Robert (gurdonark) wrote,
Robert
gurdonark

on simple gifts


Global Creative Commons, originally uploaded by gurdonark.

I'm a simple-minded man, really, a man of lots of words, most of them sauntering here and galloping there. I like good books, don't fancy good cigars, and can think no thoughts more profound than, say, the Golden Rule or the Second Law of Thermodynamics.

I'm one of those great sauntering masses of people that one passes everyday, mutating species in the great Galapagos of society. i have my family,and my job, and my hobbies. Most of my values can be expressed in Sesame Street songs. Captain Kangaroo was my Yoda. I am more apt to name Roger Williams as a personal hero than Vin Diesel.

The evening news is full of projectiles being hurled. Last night we watched enrapt the John Adams opera "Dr. Atomic" on television, an amazing piece of work with a wonderful score. The dilemma posed by nuclear weapons is its theme, as told from the vantage of the Manhattan Project. I drifted in thought on the horror of Hiroshima, and the idea that my country used a weapon of mass destruction without a demonstration and a warning (to say the least).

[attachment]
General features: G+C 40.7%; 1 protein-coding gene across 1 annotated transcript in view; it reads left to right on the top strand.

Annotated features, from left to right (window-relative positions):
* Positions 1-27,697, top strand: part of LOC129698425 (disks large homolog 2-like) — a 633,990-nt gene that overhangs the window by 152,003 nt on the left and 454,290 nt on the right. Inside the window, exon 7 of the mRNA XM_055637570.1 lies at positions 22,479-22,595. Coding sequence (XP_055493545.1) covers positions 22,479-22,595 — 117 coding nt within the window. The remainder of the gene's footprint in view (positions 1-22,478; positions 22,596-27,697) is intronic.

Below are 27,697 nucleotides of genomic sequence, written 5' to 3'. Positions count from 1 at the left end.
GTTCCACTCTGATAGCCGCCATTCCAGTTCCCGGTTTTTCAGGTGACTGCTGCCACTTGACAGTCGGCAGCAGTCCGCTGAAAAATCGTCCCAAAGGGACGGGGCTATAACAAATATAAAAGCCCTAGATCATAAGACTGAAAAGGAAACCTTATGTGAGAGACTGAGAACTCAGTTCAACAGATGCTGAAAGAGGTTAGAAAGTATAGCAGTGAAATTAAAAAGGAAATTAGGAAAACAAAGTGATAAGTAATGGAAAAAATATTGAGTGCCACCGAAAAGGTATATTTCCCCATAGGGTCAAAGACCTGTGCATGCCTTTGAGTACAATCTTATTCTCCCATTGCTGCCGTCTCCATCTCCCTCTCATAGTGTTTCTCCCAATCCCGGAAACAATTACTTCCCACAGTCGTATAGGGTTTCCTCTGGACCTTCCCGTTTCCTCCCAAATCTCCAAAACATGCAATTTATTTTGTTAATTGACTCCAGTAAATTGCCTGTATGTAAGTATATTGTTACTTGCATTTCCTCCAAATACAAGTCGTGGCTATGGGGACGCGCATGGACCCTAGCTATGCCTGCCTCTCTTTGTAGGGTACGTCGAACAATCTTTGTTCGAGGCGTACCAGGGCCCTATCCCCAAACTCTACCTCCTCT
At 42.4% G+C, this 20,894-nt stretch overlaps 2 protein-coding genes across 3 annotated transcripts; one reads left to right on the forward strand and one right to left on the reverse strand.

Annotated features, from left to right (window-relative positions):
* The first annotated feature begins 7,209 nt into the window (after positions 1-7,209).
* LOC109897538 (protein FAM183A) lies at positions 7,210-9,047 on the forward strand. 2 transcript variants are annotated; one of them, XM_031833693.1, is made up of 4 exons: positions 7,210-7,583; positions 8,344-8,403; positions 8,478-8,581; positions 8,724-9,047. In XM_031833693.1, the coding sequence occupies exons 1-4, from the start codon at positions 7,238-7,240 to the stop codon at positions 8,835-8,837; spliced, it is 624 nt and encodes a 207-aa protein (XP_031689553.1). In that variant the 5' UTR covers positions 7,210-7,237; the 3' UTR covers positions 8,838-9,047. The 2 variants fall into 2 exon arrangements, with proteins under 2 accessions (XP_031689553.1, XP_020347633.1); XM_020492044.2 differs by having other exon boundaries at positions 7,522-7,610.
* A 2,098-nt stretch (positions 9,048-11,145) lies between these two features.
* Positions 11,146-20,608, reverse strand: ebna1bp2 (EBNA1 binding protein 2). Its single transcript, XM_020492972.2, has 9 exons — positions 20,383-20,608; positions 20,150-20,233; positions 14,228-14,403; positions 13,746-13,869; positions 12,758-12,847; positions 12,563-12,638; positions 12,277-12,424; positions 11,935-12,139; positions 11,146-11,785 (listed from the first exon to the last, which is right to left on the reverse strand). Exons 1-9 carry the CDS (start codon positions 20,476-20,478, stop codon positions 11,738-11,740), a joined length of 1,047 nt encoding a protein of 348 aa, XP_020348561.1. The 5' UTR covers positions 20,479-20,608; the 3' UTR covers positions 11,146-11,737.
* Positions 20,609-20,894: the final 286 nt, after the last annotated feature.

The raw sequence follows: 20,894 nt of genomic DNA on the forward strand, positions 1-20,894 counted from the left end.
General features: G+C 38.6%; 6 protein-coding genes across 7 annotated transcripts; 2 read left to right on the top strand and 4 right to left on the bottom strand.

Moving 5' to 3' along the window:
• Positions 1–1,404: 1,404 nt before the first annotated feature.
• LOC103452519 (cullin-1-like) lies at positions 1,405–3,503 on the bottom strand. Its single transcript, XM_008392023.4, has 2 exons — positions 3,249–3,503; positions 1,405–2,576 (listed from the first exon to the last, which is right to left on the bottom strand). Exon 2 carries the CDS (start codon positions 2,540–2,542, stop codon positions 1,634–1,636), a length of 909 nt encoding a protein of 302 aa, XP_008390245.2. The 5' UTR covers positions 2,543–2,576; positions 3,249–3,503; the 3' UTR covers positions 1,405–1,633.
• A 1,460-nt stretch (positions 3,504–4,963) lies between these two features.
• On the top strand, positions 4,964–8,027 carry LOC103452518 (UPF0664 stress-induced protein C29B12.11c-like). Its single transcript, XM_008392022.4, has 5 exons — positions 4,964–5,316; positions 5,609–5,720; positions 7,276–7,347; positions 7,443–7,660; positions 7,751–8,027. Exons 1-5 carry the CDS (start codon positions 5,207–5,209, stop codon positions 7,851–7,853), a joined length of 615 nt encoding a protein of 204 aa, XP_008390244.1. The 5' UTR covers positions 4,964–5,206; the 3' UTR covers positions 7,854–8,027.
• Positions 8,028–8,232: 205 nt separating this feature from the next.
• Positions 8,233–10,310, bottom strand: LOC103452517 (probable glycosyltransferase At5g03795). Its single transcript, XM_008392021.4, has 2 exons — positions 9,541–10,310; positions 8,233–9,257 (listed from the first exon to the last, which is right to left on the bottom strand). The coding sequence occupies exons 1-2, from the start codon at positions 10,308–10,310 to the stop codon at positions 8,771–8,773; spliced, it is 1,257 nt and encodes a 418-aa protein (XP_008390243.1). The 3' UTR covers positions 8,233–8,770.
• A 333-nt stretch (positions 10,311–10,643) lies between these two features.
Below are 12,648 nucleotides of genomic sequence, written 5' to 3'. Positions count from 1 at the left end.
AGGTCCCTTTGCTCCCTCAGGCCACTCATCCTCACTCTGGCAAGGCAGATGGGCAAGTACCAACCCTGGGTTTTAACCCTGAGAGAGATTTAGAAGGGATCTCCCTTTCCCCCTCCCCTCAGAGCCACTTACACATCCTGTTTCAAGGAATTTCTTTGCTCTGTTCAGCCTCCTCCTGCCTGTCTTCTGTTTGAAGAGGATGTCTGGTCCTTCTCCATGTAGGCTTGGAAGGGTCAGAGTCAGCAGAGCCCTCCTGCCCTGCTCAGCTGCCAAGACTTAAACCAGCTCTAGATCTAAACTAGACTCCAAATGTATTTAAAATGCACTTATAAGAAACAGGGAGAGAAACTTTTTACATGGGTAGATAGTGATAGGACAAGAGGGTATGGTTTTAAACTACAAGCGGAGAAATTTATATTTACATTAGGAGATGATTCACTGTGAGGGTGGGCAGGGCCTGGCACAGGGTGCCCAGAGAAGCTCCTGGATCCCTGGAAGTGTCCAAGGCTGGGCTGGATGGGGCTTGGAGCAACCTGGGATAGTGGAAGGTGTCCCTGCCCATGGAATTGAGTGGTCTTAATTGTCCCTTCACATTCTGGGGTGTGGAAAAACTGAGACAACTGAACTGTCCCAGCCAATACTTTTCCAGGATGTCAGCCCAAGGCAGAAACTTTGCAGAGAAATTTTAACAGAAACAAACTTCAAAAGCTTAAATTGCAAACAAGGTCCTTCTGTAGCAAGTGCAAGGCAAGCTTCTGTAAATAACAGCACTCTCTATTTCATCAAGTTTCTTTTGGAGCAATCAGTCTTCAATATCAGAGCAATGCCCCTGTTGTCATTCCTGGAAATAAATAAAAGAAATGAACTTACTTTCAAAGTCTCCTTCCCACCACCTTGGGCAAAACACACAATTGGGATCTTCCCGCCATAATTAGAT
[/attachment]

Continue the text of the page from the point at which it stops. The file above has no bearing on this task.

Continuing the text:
As the news reveals to me one more episode of material excess contributing to the moral and financial ruin of segments of our society, I'm struck by the notion of how much could be avoided if people just cooperated a bit with one another.

It's no simpler, in my mind, than more or less "I wish people could just get along and share". But perhaps it's more than that, if I were more sophisticated about it.
"Love with its unearthly happiness, unmeasured devotion, and limitless pain; all the ecstasy, all the anguish that we extract from the rhythm of life and death. It is much, really, for one little planet to bring to birth.

And presently another music, which some--not many perhaps yet, in comparison with its population--are able to hear.

The music of a more inward life, a sort of fugue in which the eternal and temporal are mingled; and here and there some, already, who respond to it.

Those who hear it would not all agree as to the nature of the melody; but all would agree that it is something different in kind from the rhythm of life and death.

And in their surrender to this--to which, as they feel sure, the physical order too is really keeping time--they taste a larger life; more universal, more divine.

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